The experience will open on the South Bank in the borough of Lambeth – the same borough where van Gogh resided for about a year in 1873-74 in Hackford Road, Brixton. It aims to bring van Gogh’s original works to audiences around the world who cannot see them in the Van Gogh Museum. Visitors will be treated to a fully-automated, audio-guide experience, where they can enjoy stunning projections and interactive installations. People can stand on Vincent’s doorstep or sit on his bed in the state-of-the-art set work. Follow his life story from his childhood in the Netherlands to his Paris studios; from the inspiring Arles countryside to the St. Rémy asylum, and finally, the sombre wheat field where he shot himself in July 1890, before dying of his injuries two days later.

The popular experience comes to the UK following 2019 tour stops in South Korea and Spain, where it attracted 400,000 visitors. Along with London, the Meet Vincent van Gogh Experience will also stop in Lisbon, Portugal this year.

  • Meet Vincent van Gogh Experience runs from 7 February – 21 May 2020. At 99 Upper Ground, South Bank, SE1 9PP. Nearest stations: Waterloo, Waterloo East or Embankment. Open Sun-Wed 10am-6pm, Thu-Sat 10am-10pm. Tickets: Standard box office Mon-Fri £19, Sat-Sun £21. Advance online – Mon-Fri £18, Sat-Sun £20. Concessions available for students, children and the elderly. For tickets and more information, visit MeetVincent.com.

Installation view of Meet Vincent van Gogh.
(Image courtesy of Meet Vincent van Gogh)

For a guide to what’s on in London in March, click here.

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Follow the words of Virginia Woolf with ‘Around The Corner’ from Culture Mile

One of the ‘Around the Corner’ installations by St Paul’s Cathedral

If you’ve walked near St Paul’s Cathedral or the Barbican recently, you may have noticed the appearance of some gold word sculptures dotted around. These installations are part of Culture Mile’s new commission ‘Around The Corner’.

From the north side of the Millennium Bridge to Aldersgate Street by the Barbican tube station, a series of 12 installations quote a line from Virginia Woolf’s 1922 novel Jacob’s Room: “What are you going to meet if you turn this corner?” The piece has been created by architects Karsten Huneck and Bernd Truempler from KHBT.

Starting at St Peter’s Hill with the word ‘What’, you can follow the sentence along points of the walk, with each sculpture featuring information to help you find your way.

  • ‘Around the Corner’ is on in the City of London until 31 March 2020. For more information, visit the Culture Mile website.

For a guide to what’s on in London in March, click here.

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Guide to what’s on in London in January 2020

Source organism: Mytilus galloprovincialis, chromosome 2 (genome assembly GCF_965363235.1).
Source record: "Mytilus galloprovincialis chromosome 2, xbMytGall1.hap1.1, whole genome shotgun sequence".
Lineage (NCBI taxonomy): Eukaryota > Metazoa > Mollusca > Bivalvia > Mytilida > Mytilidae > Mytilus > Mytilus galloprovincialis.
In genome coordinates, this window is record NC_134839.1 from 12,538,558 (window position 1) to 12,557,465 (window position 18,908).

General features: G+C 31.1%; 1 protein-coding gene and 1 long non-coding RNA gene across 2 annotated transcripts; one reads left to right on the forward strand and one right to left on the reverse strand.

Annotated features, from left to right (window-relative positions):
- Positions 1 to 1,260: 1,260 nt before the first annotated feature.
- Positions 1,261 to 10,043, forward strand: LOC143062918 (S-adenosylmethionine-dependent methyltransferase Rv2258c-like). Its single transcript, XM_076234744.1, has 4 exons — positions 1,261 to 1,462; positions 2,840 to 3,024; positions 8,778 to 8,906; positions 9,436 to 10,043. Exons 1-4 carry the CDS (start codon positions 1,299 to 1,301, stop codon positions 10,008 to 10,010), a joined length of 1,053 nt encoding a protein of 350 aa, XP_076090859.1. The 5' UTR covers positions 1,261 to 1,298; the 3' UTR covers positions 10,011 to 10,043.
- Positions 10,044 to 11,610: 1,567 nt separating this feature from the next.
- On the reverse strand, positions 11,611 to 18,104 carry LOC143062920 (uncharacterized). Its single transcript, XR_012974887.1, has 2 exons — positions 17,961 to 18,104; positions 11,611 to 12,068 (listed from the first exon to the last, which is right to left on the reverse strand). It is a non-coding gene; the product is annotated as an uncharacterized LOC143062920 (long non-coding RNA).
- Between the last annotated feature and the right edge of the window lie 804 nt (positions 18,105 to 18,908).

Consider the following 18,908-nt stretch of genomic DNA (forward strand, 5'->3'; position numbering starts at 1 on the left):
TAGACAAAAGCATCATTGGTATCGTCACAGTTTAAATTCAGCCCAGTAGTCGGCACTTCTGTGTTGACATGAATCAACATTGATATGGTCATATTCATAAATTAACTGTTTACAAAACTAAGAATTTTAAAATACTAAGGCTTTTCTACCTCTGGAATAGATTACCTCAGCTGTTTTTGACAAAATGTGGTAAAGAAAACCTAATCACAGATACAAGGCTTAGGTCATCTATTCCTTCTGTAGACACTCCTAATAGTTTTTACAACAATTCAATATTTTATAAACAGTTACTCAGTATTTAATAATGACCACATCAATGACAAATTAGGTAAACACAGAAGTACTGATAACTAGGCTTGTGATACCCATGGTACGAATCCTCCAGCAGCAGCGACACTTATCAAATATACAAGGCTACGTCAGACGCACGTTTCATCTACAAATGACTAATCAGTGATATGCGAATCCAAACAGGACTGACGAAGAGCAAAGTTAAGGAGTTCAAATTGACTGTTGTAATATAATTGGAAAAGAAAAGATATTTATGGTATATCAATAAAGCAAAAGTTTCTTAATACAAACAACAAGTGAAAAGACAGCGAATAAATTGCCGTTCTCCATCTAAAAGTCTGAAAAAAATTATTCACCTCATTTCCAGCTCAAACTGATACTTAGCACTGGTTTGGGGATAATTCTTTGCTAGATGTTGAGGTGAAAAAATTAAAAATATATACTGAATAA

Find out what events, art exhibitions and festivals are on in London this month.

Winterfest @ Wembley Park
© Jordan Laboucane

Welcome to 2020! It’s a brand new decade! All the busy schedules and heavy spending of December, no doubt many Londoners are feeling broke and tired. Fortunately, there are plenty of free events on around London to lift you out of the January blues. Expect light shows, art exhibitions, travel shows, and immersive experiences.

Look out for 🐻 for family-friendly activities.

Guide to Burns’ Night celebrations in London.

There’s also some of London’s outdoor ice-rinks and winter terraces still open.

  • 1 January : New Year’s Day Parade

Hundreds of thousands of spectators are expected to gather to watch 10,000 performers from around the world. Starts from Piccadilly’s Berkeley Street at 12pm, ending at Parliament Square at 3.30pm. Free. Nearest station: Piccadilly Circus, Westminster or Charing Cross. For more information, visit the Parade website. 🐻

  • Now until 3 January : Winterfest

A new immersive light festival comes to Wembley Park. Featuring huge light and sound installations, an LED Christmas tree, live bands, community choirs, DJs, and the hit West End production of Fame coming to the new Troubadour Wembley Park Theatre. Free admission. Wembley Park, Wembley, HA9 0FD. Nearest stations: Wembley Park or Wembley Stadium. For more information, visit the Wembley Park website. Check out Metro Girl’s blog post for further details. 🐻

  • 5 January : Twelfth Night Celebration

Theatre company the Lions Part host their annual celebration of the new year, ‘mixing ancient seasonal customs with contemporary festivity’ in the Bankside area of London. From 2pm. Free. Outside Shakespeare’s Globe, Bankside, SE1 9DT. Nearest stations: Blackfriars, London Bridge or Southwark. For more information, visit the Lions Part website. 🐻

  • Now until 5 January : Winter Wonderland

The south east corner of Hyde Park is transformed into a festive fair with rides, food and drink stalls, ice rink, Zippos Christmas Circus, Cirque Berserk, The Sooty Christmas Show, The Magical Ice Kingdom and more. Open 10am-10pm daily. Free to enter. Nearest station: Hyde Park Corner, Victoria, Knightsbridge or Marble Arch. For more information, visit the Winter Wonderland website. 🐻